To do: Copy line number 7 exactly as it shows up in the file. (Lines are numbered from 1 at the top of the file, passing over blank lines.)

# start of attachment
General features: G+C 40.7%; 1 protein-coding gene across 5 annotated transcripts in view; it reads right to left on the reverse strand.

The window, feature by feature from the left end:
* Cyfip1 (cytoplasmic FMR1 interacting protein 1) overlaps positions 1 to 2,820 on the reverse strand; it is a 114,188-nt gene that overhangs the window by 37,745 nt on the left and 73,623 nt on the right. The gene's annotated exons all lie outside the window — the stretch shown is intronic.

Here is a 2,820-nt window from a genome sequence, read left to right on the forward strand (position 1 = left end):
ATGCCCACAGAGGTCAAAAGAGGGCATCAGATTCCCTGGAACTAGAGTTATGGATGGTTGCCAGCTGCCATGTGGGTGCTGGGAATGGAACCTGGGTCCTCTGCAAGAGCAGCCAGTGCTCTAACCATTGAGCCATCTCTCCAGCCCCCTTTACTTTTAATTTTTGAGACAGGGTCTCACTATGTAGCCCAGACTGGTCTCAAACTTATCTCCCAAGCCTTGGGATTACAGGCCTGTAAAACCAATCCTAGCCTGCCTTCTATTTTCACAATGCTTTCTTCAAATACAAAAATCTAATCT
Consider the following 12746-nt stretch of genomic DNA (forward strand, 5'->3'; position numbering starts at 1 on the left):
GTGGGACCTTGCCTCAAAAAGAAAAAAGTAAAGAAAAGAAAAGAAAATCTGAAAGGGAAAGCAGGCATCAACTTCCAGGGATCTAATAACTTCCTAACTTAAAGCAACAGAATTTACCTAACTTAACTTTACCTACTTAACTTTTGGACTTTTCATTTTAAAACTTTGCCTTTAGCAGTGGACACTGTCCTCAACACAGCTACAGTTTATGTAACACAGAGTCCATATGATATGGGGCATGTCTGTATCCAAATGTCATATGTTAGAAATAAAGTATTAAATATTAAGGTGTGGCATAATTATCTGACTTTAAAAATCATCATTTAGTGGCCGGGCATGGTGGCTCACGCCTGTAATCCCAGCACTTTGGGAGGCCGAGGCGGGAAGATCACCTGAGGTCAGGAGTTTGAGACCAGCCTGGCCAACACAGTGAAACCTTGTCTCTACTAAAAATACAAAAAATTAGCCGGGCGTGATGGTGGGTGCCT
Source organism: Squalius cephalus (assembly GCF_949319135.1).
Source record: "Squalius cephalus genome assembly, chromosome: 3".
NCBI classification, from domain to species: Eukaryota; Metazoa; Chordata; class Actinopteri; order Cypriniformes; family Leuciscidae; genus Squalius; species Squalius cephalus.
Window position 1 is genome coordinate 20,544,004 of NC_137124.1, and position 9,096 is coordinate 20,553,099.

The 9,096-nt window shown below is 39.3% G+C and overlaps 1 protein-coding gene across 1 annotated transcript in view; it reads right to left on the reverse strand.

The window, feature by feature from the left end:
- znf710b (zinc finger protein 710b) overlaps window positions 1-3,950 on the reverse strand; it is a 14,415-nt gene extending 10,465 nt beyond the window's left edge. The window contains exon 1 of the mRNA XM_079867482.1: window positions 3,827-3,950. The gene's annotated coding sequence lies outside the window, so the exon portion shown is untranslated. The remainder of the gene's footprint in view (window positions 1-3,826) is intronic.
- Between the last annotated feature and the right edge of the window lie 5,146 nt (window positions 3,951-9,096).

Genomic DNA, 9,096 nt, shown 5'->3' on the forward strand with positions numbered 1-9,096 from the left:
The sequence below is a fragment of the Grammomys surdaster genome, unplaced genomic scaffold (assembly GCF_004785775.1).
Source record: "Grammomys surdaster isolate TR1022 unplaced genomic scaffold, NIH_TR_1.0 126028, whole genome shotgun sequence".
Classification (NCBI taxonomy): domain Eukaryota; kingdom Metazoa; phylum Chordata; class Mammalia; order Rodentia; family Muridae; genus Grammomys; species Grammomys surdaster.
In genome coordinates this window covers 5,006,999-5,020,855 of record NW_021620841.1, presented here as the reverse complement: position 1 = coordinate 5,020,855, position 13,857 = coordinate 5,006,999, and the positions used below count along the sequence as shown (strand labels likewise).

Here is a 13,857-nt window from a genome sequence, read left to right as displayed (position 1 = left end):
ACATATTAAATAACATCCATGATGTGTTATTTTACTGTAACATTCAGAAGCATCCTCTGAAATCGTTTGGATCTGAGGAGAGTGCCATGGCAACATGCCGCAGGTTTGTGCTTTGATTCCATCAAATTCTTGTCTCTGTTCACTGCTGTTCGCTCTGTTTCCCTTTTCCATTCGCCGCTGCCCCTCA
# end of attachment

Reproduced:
GTGGGACCTTGCCTCAAAAAGAAAAAAGTAAAGAAAAGAAAAGAAAATCTGAAAGGGAAAGCAGGCATCAACTTCCAGGGATCTAATAACTTCCTAACTTAAAGCAACAGAATTTACCTAACTTAACTTTACCTACTTAACTTTTGGACTTTTCATTTTAAAACTTTGCCTTTAGCAGTGGACACTGTCCTCAACACAGCTACAGTTTATGTAACACAGAGTCCATATGATATGGGGCATGTCTGTATCCAAATGTCATATGTTAGAAATAAAGTATTAAATATTAAGGTGTGGCATAATTATCTGACTTTAAAAATCATCATTTAGTGGCCGGGCATGGTGGCTCACGCCTGTAATCCCAGCACTTTGGGAGGCCGAGGCGGGAAGATCACCTGAGGTCAGGAGTTTGAGACCAGCCTGGCCAACACAGTGAAACCTTGTCTCTACTAAAAATACAAAAAATTAGCCGGGCGTGATGGTGGGTGCCT